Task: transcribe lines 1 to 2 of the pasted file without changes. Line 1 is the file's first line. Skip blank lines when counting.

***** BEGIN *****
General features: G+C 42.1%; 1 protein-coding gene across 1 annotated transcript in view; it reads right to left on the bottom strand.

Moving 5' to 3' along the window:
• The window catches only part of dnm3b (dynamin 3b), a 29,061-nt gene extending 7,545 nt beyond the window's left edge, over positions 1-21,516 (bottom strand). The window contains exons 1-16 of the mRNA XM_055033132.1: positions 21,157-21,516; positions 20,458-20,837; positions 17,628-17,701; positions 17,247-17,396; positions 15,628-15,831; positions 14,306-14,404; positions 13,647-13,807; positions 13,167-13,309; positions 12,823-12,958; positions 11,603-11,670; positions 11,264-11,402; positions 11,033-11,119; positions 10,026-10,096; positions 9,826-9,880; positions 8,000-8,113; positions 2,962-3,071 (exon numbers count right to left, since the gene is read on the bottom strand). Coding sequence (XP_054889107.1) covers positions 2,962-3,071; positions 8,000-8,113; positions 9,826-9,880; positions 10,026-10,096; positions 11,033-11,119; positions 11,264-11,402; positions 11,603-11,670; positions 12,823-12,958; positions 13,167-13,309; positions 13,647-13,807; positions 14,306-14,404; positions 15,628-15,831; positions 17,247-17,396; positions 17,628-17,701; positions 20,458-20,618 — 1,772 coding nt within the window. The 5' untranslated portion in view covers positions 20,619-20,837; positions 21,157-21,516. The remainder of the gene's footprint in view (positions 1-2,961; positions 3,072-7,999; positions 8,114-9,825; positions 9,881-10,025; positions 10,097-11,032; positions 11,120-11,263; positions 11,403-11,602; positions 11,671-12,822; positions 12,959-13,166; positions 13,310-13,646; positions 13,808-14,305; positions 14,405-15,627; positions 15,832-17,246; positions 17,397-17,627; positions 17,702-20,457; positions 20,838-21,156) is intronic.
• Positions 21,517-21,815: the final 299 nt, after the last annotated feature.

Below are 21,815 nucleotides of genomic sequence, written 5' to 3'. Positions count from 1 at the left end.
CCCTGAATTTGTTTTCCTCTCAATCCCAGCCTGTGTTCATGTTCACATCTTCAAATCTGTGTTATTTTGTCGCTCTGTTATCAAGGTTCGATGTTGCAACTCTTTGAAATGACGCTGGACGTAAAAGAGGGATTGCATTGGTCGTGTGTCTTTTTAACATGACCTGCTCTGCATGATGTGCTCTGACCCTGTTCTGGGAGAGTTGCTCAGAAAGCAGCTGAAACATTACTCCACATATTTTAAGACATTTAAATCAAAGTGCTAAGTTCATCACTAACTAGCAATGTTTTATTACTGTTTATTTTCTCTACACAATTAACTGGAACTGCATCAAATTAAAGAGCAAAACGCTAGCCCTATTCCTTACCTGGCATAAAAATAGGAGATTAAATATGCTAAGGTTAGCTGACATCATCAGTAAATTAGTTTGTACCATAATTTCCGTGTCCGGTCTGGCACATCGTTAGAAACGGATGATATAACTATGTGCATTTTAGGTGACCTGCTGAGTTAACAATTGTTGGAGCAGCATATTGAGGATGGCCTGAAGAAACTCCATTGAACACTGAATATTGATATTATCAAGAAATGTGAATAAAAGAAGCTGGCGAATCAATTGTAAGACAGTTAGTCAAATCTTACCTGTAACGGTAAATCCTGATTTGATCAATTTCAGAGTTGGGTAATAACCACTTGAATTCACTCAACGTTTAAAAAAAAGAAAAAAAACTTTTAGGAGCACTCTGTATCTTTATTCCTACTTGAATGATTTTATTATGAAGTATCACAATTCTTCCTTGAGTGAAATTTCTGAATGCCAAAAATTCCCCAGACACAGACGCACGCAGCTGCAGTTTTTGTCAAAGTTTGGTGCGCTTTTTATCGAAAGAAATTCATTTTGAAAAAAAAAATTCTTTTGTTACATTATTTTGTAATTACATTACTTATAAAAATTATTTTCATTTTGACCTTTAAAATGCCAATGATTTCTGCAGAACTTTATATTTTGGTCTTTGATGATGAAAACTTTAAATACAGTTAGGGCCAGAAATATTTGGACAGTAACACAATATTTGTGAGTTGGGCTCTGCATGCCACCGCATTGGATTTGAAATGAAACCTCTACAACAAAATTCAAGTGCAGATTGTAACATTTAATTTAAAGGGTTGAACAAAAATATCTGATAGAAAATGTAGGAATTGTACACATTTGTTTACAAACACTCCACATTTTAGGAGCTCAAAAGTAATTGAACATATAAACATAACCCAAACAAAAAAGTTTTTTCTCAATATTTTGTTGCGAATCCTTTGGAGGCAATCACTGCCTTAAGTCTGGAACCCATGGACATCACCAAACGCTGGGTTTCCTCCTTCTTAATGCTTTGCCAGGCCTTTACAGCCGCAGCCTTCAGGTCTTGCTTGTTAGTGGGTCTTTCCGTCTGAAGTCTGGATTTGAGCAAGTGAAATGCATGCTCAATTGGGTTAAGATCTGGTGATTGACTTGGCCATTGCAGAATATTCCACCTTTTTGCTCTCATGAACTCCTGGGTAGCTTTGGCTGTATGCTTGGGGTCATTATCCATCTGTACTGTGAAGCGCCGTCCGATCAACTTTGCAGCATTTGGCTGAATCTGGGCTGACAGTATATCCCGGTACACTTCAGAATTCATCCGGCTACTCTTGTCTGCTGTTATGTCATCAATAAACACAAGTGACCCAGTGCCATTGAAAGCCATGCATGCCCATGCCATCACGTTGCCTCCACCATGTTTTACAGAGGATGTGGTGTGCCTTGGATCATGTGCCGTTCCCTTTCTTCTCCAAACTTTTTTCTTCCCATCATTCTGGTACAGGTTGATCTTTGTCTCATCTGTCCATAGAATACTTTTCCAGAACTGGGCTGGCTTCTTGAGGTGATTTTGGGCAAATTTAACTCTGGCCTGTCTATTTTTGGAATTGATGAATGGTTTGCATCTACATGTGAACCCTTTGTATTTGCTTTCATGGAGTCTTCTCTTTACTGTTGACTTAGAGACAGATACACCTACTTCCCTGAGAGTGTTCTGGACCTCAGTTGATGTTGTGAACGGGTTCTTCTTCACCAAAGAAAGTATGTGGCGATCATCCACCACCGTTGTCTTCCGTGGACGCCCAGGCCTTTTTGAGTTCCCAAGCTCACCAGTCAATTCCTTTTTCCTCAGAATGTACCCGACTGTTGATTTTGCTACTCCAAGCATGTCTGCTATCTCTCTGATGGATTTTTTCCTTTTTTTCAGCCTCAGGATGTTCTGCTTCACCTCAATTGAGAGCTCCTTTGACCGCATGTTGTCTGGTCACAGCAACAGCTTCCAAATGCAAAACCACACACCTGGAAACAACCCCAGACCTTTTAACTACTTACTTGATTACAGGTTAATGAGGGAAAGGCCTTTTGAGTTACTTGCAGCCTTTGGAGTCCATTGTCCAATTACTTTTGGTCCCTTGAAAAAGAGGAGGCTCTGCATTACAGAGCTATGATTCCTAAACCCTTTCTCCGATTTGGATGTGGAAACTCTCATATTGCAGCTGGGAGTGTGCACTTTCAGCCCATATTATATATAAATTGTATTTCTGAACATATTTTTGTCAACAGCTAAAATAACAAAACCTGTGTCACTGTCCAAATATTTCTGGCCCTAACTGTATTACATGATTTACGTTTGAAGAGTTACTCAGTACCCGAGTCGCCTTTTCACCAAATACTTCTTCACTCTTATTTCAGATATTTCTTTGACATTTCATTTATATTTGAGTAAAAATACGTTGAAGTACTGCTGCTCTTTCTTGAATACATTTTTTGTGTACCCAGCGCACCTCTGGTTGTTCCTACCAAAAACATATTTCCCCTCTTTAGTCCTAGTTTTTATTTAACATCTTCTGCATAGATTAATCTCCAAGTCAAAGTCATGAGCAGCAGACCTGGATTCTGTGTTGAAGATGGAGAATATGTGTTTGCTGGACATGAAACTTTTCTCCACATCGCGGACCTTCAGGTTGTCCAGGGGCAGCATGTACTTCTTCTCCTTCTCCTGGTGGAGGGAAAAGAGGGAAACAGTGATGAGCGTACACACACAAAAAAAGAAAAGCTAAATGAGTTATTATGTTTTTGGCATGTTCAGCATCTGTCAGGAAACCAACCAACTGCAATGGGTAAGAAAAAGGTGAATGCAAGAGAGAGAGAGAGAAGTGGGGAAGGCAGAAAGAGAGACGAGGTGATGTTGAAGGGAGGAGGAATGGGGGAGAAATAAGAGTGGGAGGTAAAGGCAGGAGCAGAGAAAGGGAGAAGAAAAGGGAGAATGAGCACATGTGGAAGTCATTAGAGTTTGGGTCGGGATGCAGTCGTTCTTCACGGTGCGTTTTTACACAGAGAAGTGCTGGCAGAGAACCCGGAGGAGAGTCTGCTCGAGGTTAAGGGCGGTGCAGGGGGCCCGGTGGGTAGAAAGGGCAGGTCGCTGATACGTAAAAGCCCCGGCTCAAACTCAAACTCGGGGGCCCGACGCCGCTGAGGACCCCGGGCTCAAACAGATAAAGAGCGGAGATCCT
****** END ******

General features: G+C 42.1%; 1 protein-coding gene across 1 annotated transcript in view; it reads right to left on the bottom strand.

Moving 5' to 3' along the window: